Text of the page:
Be it First World or the Third, the tragic fact remains that governments all over are equally keen on curtailing your freedoms. When major international film studios and music labels decided to clamp down on piracy, they flexed their funding muscles to lobby the US congress for what could be best described as a thermonuclear-grade anti-piracy law meant to wipe all traces of unauthorised copies of movies and music off the face of the internet. However, as all things thermonuclear, the impending fallout would have been massive and catastrophic to the very fabric of the internet.
The bill dubbed SOPA (Stop Online Piracy Act) was armed with provisions that allowed the government to cull not only content infringing copyrights, but also take down entire websites and domains for hosting the same. This was a dangerous precedent because the existing law provides content hosting entities a safe harbour of sorts, wherein they aren’t held entirely accountable for the actions of their users. This is especially crucial for websites hosting user generated media such as Youtube, Vimeo, and such. SOPA, on the other hand, held these entities liable and put the onus of policing and enforcement upon them—an endeavour that’s nigh impossible considering the volume of content uploaded onto their servers.
If implemented, the law would have punished the majority for the transgressions of a few, thereby killing torrent, file-sharing, and video-sharing websites as we know them. The death of Megaupload and many torrent websites, in addition to the resilience of The Pirate Bay in the face of legal persecution stands testimony to this witch hunt by the film and music labels. In fact, the overarching purview of the SOPA bill would have empowered it to pretty much kill e-commerce as we know it and change the way we use the internet for the worse.
Needless to say, the collective consciousness of the internet across nations and web domains alike rose up against the bill with online as well as offline protests, in addition to large-scale subversive campaigns by the hacktivist group Anonymous against all the businesses that backed and lobbied for the bill. SOPA was scrapped, but like a Hydra, the bill has mutated and regenerated to come back as PIPA, ACTA, and other variants—forever hanging like Damocles’ Sword on the very freedom and integrity of the internet.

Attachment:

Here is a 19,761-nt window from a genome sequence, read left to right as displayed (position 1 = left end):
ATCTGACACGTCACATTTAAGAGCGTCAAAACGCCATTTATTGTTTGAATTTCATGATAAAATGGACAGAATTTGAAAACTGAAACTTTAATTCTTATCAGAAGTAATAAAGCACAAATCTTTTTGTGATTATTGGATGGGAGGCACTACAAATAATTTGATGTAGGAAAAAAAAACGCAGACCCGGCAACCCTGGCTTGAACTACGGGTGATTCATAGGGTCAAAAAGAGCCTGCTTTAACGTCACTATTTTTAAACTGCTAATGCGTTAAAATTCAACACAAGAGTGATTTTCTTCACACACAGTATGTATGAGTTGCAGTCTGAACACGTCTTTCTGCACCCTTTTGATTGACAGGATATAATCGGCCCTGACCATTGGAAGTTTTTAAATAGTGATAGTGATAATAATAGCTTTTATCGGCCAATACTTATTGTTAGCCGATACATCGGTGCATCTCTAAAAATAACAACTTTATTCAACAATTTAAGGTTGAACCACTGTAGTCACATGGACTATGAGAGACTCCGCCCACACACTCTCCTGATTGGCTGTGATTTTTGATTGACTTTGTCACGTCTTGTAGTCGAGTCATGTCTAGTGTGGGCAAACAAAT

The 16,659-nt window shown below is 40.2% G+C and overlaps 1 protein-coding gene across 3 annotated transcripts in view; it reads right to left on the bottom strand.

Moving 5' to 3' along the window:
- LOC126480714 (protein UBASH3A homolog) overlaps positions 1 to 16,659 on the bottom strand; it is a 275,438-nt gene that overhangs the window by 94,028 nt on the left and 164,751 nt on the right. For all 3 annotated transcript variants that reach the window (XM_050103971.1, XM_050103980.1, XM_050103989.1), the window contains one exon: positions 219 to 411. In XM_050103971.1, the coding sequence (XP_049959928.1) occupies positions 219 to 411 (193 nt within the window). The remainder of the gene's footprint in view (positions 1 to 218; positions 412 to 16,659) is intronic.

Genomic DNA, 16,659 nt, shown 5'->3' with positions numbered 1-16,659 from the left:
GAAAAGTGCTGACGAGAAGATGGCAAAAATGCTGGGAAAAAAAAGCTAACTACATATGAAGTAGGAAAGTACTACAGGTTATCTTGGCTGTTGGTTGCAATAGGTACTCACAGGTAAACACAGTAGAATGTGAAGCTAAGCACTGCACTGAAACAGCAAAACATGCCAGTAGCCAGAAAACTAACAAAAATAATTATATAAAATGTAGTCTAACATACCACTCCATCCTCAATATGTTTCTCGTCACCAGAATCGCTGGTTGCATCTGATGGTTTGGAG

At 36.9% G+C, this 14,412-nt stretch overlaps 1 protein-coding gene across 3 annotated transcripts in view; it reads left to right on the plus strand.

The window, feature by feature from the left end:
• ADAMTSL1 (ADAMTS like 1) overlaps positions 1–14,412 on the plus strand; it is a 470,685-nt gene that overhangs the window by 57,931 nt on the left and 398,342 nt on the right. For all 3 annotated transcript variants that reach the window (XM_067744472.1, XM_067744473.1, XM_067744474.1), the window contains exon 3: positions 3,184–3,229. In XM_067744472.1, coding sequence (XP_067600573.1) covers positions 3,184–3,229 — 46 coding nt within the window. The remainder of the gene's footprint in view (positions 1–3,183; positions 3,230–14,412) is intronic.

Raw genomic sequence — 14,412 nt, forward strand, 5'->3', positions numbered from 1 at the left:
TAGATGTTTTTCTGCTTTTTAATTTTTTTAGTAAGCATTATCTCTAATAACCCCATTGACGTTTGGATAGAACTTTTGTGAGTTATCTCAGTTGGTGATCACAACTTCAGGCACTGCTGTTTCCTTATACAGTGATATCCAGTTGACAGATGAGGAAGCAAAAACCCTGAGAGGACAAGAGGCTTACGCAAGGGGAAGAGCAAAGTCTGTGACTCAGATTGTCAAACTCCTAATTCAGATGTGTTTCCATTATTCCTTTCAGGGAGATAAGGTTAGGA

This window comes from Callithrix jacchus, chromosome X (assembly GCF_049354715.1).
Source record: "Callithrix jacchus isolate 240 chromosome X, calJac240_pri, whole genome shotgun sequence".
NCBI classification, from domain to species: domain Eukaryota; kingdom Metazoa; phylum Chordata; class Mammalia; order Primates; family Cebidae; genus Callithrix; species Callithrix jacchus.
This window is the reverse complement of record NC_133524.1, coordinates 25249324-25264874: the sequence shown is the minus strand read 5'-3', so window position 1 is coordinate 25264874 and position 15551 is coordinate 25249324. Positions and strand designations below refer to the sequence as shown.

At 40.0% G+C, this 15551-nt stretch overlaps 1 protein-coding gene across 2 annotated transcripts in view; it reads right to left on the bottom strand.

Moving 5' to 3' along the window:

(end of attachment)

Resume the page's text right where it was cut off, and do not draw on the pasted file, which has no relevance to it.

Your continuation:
Invoking Godwin’s Law
I know it’s too early to pull the reductio ad Hitlerum card, but the Third Reich indeed leveraged technology in its campaign of genocide against the Jews. It was IBM’s technological assistance with the 1933 census that enabled the Reich to identify the Jewish population and thereby confiscate assets and thereafter isolate and nearly annihilate the race. It’s arguable if Hitler would or wouldn’t have been able to target the Jews this effectively if it weren’t for IBM‘s assistance, but the fact is that IBM’s proprietary technology, the Holerith D-11 card-sorting machine, indeed was instrumental in facilitating the identification of Jews leading up to the Holocaust. Of course, we aren’t blaming IBM for the Holocaust itself.
Whether or not you’re amenable to conspiracy theories, this historical fact is all the more terrifying when you consider the ramifications of modern technology, which has permeated into the very fabric of our existence. Every search term entered or website visited is tracked with the means of cookies and by entities such as Google, which in turn read and document your habits and preferences in a database that can always be tapped into later by third-parties such as the government, or worse. With the advent of cheap and miniaturised geolocation-enabling technologies in mobile devices, it’s all the more easy to keep a track of the places you “check in” to. In other words, record and analyse your movements.
The horrors that IBM enabled back then pale in comparison to what’s possible with modern technology. The involvement of former US Intelligence officials with the UID project—a nation-wide endeavour to biometrically profile the population—is as scary as it gets.
So next time somebody tells you that you live in a free world, think again… and think hard!
– See more at: http://www.techtree.com/content/features/4415/how-technology-leveraged-freedom.html#sthash.nOLOEnV7.GzzHFZdv.dpuf